Sunday 26 July 2015

Making time to read

Since my redundancy last year my reading output has dropped drastically. I rarely get a proper lunch break these days and this was usually the time when I'd get most of my reading done. Add to this the fact that with my new job I'm so knackered when I get home from work about the most ambitious thing I can do of an evening is not fall asleep in front of the TV! My pile of unread books has grown ever larger and so I decided to make a real effort to squeeze time (any time) for reading back into my daily schedule...and I started by reading a book I have already read before! In my defence it was a Donald Featherstone classic and I one that I value as probably the best book I have for wargaming the battles of North Africa in 6mm.

Tank battles in miniature: A wargamers' guide to the Western Desert Campaign in 1940-1942 was originally published in 1973 but had somehow gone completely under my radar until I bought the 2010 paperback reprint edited by John Curry. I enjoyed the book so much that I stumped up the cash for an original first edition hardback copy and this is the book that I have been reading recently.

I wrote a brief review of the book when I first read it and decided to republish it again here below:

The book contains a clear and concise summary of the actual campaign at each stage of the war. This is probably the clearest description I have read so far in fact. Each phase of the campaign is clearly delineated and at the end of each section the vehicles and tanks used by both sides are listed along with approximate numbers. This will be of great importance when building an army list or picking a particular period or battle to recreate. Having detailed the action of the campaign the author then goes on to discuss the tactics and their evolution throughout the war.

Following on from this is a section describing the terrain encountered and it was here that I realised what a really good writer Donald Featherstone is. Don's descriptions are evocative, vivid and clearly convey the desolate and barren land across which men fought and died. This was as harsh and as unforgiving a landscape as anyone could wish to fight for. But it was also 'ideal' country for manoeuvre warfare and as such was unlike any other theatre in the Second World War.

Further chapters describe the technical specifications for the vehicles, tanks, guns and aircraft used throughout the campaign. There are also sections on communications, visibility and navigation, how top fire tank and anti-tank guns, 'brewing-up', air operations, the Long Range Desert Group, minefields and supply. Much of this can be found in other books but this volume collects together a wide range of facts that not only give a really good picture of the Western Desert war but will also be invaluable to anyone planning on wargaming the period.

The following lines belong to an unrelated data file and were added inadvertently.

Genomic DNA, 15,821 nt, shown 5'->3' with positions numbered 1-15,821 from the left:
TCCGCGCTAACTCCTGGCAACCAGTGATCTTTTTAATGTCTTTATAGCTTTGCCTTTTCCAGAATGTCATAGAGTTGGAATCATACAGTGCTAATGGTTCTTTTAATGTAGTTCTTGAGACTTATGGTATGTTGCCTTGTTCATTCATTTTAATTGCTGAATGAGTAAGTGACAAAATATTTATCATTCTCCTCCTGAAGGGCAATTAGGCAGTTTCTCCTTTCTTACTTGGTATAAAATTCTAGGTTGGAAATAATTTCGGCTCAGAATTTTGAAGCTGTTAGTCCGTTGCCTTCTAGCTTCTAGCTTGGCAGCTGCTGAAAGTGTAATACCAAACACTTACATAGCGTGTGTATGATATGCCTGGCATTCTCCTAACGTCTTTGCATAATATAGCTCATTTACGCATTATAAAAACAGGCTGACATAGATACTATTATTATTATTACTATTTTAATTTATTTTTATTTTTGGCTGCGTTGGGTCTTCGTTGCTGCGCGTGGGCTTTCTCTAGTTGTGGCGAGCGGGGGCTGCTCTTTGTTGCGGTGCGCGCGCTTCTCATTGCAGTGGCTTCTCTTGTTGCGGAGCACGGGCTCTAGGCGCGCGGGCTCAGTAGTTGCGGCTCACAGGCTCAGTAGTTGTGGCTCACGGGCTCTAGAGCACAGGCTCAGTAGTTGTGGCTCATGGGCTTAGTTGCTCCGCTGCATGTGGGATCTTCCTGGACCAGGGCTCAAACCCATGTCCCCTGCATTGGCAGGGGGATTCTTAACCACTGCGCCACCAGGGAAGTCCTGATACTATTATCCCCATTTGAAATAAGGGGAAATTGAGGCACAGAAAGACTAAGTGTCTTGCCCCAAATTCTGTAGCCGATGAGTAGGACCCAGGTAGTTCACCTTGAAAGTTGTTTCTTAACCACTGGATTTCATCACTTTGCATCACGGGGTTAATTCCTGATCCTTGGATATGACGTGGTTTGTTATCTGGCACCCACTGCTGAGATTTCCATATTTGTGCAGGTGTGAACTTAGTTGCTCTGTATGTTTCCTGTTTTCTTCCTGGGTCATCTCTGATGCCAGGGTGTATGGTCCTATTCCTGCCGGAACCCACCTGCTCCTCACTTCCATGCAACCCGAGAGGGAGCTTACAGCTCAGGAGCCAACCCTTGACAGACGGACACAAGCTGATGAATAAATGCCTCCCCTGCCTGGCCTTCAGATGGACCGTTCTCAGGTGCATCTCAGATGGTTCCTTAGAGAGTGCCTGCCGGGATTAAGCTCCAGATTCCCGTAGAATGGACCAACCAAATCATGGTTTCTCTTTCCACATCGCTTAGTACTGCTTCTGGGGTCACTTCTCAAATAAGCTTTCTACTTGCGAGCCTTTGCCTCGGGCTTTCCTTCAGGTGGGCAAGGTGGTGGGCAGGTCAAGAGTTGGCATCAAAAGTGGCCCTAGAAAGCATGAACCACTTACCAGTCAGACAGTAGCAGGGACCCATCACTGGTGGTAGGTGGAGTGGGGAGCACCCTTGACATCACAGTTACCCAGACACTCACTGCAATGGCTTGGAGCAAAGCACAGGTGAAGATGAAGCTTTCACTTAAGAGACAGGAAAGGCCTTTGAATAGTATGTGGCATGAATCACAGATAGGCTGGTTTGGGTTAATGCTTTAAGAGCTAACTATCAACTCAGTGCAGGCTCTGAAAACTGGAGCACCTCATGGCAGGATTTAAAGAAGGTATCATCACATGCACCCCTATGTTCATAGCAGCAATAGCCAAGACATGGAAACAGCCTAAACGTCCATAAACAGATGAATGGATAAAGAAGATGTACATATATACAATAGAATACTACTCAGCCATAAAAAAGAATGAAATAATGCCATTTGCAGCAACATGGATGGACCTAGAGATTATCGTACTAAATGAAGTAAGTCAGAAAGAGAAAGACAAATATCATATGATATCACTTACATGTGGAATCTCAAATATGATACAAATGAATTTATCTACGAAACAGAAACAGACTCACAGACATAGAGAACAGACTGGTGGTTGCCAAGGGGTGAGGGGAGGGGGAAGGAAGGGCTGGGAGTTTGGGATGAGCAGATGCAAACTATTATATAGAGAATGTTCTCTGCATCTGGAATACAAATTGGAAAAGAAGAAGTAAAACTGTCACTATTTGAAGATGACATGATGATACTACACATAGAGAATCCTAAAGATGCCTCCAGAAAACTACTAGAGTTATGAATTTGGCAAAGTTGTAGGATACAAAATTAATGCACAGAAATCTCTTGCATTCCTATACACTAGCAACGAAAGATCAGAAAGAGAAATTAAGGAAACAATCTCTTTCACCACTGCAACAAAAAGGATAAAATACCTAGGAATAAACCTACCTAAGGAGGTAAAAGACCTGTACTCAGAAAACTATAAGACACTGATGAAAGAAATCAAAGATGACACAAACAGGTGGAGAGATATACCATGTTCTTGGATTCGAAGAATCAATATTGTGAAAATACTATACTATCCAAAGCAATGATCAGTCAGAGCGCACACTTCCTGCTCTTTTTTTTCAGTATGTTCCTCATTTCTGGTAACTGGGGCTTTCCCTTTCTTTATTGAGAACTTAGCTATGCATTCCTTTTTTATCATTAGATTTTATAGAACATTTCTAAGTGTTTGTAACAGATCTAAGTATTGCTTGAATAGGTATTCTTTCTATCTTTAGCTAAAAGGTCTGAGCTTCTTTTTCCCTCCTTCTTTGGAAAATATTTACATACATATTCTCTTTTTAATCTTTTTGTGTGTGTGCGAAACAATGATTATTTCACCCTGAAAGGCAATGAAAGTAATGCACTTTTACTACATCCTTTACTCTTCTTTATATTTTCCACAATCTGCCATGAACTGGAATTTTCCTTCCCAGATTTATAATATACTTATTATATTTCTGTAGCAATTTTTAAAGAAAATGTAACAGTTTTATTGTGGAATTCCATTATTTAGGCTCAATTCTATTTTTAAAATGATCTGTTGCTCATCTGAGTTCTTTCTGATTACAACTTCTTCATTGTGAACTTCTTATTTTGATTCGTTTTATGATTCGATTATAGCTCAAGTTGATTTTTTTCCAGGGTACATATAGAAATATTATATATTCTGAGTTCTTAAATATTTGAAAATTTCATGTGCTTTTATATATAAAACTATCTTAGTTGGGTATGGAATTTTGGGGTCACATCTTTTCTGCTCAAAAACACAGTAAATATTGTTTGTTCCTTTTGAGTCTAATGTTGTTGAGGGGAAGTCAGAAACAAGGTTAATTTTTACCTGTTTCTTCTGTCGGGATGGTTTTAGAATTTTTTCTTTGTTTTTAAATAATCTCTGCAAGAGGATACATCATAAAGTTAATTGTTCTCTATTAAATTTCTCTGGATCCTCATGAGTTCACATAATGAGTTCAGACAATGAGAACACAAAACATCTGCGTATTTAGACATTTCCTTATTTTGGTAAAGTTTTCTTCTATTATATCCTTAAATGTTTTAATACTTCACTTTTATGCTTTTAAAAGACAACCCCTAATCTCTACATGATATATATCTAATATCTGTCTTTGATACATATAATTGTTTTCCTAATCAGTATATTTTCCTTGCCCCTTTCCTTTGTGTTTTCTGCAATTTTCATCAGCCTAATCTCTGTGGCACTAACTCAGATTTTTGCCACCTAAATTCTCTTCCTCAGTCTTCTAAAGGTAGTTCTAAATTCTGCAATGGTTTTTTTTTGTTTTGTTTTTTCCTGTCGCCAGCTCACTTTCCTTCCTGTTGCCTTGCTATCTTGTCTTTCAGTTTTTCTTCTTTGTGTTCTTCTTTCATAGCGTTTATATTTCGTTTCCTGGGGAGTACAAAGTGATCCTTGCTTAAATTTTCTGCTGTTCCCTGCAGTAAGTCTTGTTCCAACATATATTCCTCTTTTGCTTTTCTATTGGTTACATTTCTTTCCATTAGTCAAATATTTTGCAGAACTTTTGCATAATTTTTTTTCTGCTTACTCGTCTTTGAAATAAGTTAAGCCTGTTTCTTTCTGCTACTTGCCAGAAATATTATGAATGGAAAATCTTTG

This is an truly excellent book that is just as useful now as it was when first published in 1973. 

Paperback: 156 pages
Publisher:   Patrick Stephens Limited, 1973
Language:  English


  1. Brewing up was always at the forefront of British troops' minds. Got to have those tea breaks. Oh, not that sort of brewing up? ;)

    It is a great little book. I remember reading it as a teenager, along with one of the others in that series. I also bought the paperback reissue a while ago.

    The only other theatre where a war of manoeuvre would have been possible was the steppes of Ukraine and Russia, but the sheer number of troops there compared to North Africa limited the possibilities.

  2. Agreed, smashing book. I read the whole series in the public library in my lunch breaks. First thing I looked for when eBay came along was this series and got the lot. The author of some of the others in this series was Bruce Quarrie, another prolific war-gamer/writer.

  3. Had a few from back in the day but mow have managed to get the original set (including the excellent Eastern Front one for a snip compared to its usual mortgage required price on eBay! This and Wargaming Airborne Operations are my wargaming bibles!

  4. I remember this and a few others from the first time round. Good that you are catching up on the back reading. I WISH you well in this endeavour.

  5. Good and balanced review. I know the issue with taking a job that doesn't pan out how you would like it too. In the same boat myself. Leaving it soon. Take care of yourself and do make time to read, it helps me escape.

  6. I have been tempted by Featherstone's Tank Battles series every time holds a 40% discount offer.
    With your endorsement, I think it will be on my shopping list next time.

  7. The NW Europe book in this series was the first wargaming book that I read when I was about twelve. It was also the first set of rules that I played. Great fun!

  8. Great classic. I still miss commuting into London as it used to give me nearly 2 hours reading time per day.

  9. The trouble with long commutes on the train today is that the invention of the laptop forces you to work.

  10. Dunno about reading time??? Painting time would be nice?

  11. I bought the Curry reprint of this recently also - top read.

  12. Not done much reading as well. I read a book about a Bass player for AC/DC but that's not games related at all.

  13. Good review. I am older enough to have the entire collection of this excellent series of books and they are often referred to. Well done on your new acquisition.


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